My social media feeds light up whenever the subject of faith and sexuality is in the news — and it feels like hardly a week goes by that I don’t see some sort of conversation. It is easy for me to look in on these discussions and feel unseen by my fellow Christians. Here are five things that I wish all people in the Church knew about gay Christians:
1. We didn’t choose to be gay.
I’m still surprised how many people see my sexual orientation as a choice that I made. The increasingly familiar question “When did you decide to be straight?” is a good one for Church people to think about. I didn’t choose to be attracted to men; that deep-set attraction was something that I gradually realized about myself. For a long time, I was horrified and attempted to redirect myself in a variety of ways, but nothing I tried worked. Yes, I can choose the actions that flow out of my orientation; however, I cannot choose the type of person I am attracted to.
2. Celibacy isn’t something to be taken lightly.
Many gay Christians are choosing to pursue celibacy. This is a difficult decision that often comes after years of wrestling and it means giving up hopes and dreams. When I was leaning toward celibacy, I spent many nights grieving the loss of the husband and family that I so desperately wanted. The problem is that too many people in the Church act as if celibacy is a wonderful thing — I’ve heard it cheered in an auditorium filled with Christians — without understanding the incredible burden such a lifestyle can require. If the Church is going to advise celibacy for gay people, a life of singleness should be regarded as the profound commitment that it is.
3. We want to be part of your church.
A little Facebook group that I’m a part of serves as a support for fellow LGBTQ Christians as we navigate life in the world. One of the most common conversations I see is about trying to find church homes. Many of us were raised in evangelical circles. We hold Scripture in very high regard and have conservative values. But it is extremely difficult to find a church where we both feel spiritually fed and welcomed. We want to be part of a beautiful church family, and we don’t have to agree on everything. However, if there is not space for dialogue within disagreement about human sexuality, then we’ll probably find ourselves searching again. Please don’t treat our identity like an “issue” that needs to be dealt with, especially from the pulpit.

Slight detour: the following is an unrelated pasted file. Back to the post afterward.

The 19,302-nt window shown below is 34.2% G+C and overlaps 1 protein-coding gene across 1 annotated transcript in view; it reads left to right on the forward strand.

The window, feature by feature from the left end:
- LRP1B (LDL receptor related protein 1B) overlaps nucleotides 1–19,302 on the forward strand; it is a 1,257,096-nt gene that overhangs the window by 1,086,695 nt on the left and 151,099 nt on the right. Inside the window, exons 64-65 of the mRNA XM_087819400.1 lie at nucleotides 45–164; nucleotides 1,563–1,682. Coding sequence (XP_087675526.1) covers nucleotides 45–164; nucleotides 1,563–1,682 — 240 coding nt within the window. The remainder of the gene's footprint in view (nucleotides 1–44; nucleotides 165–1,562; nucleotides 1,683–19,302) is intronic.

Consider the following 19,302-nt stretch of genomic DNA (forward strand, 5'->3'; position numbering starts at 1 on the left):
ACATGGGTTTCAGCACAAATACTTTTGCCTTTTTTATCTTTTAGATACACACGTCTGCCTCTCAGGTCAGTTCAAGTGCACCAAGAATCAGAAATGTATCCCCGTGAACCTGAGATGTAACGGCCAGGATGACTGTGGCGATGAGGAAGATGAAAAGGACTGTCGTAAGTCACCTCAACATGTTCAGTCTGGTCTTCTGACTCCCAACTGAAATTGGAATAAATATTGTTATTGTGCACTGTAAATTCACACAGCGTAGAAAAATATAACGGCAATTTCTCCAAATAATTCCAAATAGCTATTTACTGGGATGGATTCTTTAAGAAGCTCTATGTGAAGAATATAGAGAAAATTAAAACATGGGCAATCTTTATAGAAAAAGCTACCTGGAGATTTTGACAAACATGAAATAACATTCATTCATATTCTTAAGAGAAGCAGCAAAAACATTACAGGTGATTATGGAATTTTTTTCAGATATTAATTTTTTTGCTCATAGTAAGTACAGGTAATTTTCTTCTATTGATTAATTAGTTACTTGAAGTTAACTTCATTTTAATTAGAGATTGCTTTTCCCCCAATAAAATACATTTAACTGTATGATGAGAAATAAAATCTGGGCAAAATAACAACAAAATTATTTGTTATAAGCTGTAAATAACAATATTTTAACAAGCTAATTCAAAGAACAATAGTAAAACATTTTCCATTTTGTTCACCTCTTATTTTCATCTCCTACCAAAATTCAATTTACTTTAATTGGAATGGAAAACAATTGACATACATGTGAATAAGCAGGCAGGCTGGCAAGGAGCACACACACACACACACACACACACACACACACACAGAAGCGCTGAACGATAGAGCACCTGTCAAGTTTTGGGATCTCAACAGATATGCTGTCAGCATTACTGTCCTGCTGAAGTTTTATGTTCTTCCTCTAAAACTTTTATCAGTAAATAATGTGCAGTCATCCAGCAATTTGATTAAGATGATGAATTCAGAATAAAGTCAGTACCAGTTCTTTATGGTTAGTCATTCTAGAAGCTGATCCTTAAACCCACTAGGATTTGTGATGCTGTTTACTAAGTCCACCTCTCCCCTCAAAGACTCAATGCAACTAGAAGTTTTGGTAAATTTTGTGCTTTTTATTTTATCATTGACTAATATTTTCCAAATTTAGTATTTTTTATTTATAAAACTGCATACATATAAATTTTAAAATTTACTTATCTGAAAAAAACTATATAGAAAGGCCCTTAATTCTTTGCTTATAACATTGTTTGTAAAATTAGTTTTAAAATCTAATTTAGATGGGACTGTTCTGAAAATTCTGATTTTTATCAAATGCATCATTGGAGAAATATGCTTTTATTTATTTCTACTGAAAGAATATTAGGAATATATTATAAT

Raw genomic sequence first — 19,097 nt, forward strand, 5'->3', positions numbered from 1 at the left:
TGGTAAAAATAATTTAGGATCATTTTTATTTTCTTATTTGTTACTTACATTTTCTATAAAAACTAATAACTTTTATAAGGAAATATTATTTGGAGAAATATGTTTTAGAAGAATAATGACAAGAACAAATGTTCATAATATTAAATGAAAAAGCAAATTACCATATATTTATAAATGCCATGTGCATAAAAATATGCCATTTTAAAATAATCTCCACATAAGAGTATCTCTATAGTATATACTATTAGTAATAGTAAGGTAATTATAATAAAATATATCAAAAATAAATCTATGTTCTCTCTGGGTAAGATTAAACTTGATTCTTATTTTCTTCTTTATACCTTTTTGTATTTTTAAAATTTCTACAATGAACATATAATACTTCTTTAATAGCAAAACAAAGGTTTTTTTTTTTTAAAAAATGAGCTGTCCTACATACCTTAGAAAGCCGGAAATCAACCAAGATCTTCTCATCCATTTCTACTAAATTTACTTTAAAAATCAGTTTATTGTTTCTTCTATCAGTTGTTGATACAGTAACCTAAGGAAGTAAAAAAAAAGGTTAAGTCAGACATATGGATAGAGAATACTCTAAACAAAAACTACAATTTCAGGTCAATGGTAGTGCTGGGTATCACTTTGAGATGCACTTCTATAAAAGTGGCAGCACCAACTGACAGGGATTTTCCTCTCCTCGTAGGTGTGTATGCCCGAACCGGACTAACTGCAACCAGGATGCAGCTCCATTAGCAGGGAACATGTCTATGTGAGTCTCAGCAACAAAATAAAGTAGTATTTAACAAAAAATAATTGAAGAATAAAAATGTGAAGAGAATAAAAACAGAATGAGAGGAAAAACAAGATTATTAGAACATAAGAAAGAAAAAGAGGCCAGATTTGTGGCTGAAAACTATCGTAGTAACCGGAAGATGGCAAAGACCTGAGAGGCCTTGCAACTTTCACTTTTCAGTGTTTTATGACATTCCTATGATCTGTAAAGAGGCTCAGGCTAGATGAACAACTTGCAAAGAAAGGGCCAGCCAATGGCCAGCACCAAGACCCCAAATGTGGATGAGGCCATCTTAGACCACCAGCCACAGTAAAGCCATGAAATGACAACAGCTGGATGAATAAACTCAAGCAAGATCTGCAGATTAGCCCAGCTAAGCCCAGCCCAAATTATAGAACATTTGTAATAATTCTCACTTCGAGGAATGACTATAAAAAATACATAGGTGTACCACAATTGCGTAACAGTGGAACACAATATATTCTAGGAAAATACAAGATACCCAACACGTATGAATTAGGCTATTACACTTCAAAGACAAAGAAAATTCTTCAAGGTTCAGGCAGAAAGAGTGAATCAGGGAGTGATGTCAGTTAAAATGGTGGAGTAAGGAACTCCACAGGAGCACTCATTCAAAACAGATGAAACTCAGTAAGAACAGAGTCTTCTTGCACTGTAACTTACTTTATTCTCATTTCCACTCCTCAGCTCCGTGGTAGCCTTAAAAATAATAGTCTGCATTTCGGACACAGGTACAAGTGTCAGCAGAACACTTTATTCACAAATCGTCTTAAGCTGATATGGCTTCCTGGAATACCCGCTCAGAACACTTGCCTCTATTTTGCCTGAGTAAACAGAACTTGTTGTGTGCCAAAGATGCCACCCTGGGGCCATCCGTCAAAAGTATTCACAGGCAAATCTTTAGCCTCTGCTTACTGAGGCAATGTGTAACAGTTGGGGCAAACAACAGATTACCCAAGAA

4. We aren’t broken.
Of course, we are all sinners and we are inherently broken people. However, I am not broken simply because I am gay. In fact, if God came to me today and told me that he would change me to being straight if I wanted, I would tell him no. Many of us are proud of our sexuality despite the difficulties it may cause within a church context. We see it as a blessing to be able to view the world from a different perspective. We experience our sexuality as something that God is using in our lives for his Kingdom.
5. We are everywhere.
Somewhere between 4 and 10 percent of the population is gay. That means even in a tiny rural church of 100 people, there may be at least 4 people in that church who are gay. Don’t assume everyone in your church is straight just because you don’t know a gay person — chances are you know several. Please don’t talk about us as if we are “somewhere out there” — you don’t know who is listening and what damage your words are causing.
As more and more people in the Church come out, we must be willing to put our faith into action and truly be Jesus to our gay brothers and sisters.